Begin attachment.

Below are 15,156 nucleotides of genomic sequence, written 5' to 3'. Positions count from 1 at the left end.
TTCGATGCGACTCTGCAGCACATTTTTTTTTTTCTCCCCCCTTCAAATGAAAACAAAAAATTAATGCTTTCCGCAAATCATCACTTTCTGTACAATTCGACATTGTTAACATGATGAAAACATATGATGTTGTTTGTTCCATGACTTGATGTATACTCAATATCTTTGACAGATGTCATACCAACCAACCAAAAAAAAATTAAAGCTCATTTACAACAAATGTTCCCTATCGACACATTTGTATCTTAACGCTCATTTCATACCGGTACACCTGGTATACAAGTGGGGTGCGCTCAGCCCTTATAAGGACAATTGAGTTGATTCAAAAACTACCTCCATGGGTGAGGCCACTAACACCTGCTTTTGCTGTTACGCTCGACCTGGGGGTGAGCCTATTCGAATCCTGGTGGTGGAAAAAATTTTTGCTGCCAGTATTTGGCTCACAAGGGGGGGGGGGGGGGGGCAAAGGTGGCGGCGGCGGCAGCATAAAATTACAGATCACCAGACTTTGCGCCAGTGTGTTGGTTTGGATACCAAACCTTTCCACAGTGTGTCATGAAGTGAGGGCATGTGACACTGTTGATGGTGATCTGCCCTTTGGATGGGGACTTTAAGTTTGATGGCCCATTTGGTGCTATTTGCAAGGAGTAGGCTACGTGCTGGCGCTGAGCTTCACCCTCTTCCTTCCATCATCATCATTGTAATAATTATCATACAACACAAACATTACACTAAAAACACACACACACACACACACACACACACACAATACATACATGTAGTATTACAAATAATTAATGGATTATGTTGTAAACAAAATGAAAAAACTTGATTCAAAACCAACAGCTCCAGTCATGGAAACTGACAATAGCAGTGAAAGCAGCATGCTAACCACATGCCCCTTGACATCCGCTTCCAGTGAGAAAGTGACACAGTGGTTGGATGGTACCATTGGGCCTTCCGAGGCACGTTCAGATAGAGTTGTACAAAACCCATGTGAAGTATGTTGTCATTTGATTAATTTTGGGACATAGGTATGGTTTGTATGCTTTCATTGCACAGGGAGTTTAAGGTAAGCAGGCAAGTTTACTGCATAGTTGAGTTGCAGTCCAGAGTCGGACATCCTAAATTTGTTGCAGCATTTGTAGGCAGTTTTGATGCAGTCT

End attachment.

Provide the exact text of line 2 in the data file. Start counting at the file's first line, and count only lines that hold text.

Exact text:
TTCGATGCGACTCTGCAGCACATTTTTTTTTTTCTCCCCCCTTCAAATGAAAACAAAAAATTAATGCTTTCCGCAAATCATCACTTTCTGTACAATTCGACATTGTTAACATGATGAAAACATATGATGTTGTTTGTTCCATGACTTGATGTATACTCAATATCTTTGACAGATGTCATACCAACCAACCAAAAAAAAATTAAAGCTCATTTACAACAAATGTTCCCTATCGACACATTTGTATCTTAACGCTCATTTCATACCGGTACACCTGGTATACAAGTGGGGTGCGCTCAGCCCTTATAAGGACAATTGAGTTGATTCAAAAACTACCTCCATGGGTGAGGCCACTAACACCTGCTTTTGCTGTTACGCTCGACCTGGGGGTGAGCCTATTCGAATCCTGGTGGTGGAAAAAATTTTTGCTGCCAGTATTTGGCTCACAAGGGGGGGGGGGGGGGGGCAAAGGTGGCGGCGGCGGCAGCATAAAATTACAGATCACCAGACTTTGCGCCAGTGTGTTGGTTTGGATACCAAACCTTTCCACAGTGTGTCATGAAGTGAGGGCATGTGACACTGTTGATGGTGATCTGCCCTTTGGATGGGGACTTTAAGTTTGATGGCCCATTTGGTGCTATTTGCAAGGAGTAGGCTACGTGCTGGCGCTGAGCTTCACCCTCTTCCTTCCATCATCATCATTGTAATAATTATCATACAACACAAACATTACACTAAAAACACACACACACACACACACACACACACACAATACATACATGTAGTATTACAAATAATTAATGGATTATGTTGTAAACAAAATGAAAAAACTTGATTCAAAACCAACAGCTCCAGTCATGGAAACTGACAATAGCAGTGAAAGCAGCATGCTAACCACATGCCCCTTGACATCCGCTTCCAGTGAGAAAGTGACACAGTGGTTGGATGGTACCATTGGGCCTTCCGAGGCACGTTCAGATAGAGTTGTACAAAACCCATGTGAAGTATGTTGTCATTTGATTAATTTTGGGACATAGGTATGGTTTGTATGCTTTCATTGCACAGGGAGTTTAAGGTAAGCAGGCAAGTTTACTGCATAGTTGAGTTGCAGTCCAGAGTCGGACATCCTAAATTTGTTGCAGCATTTGTAGGCAGTTTTGATGCAGTCT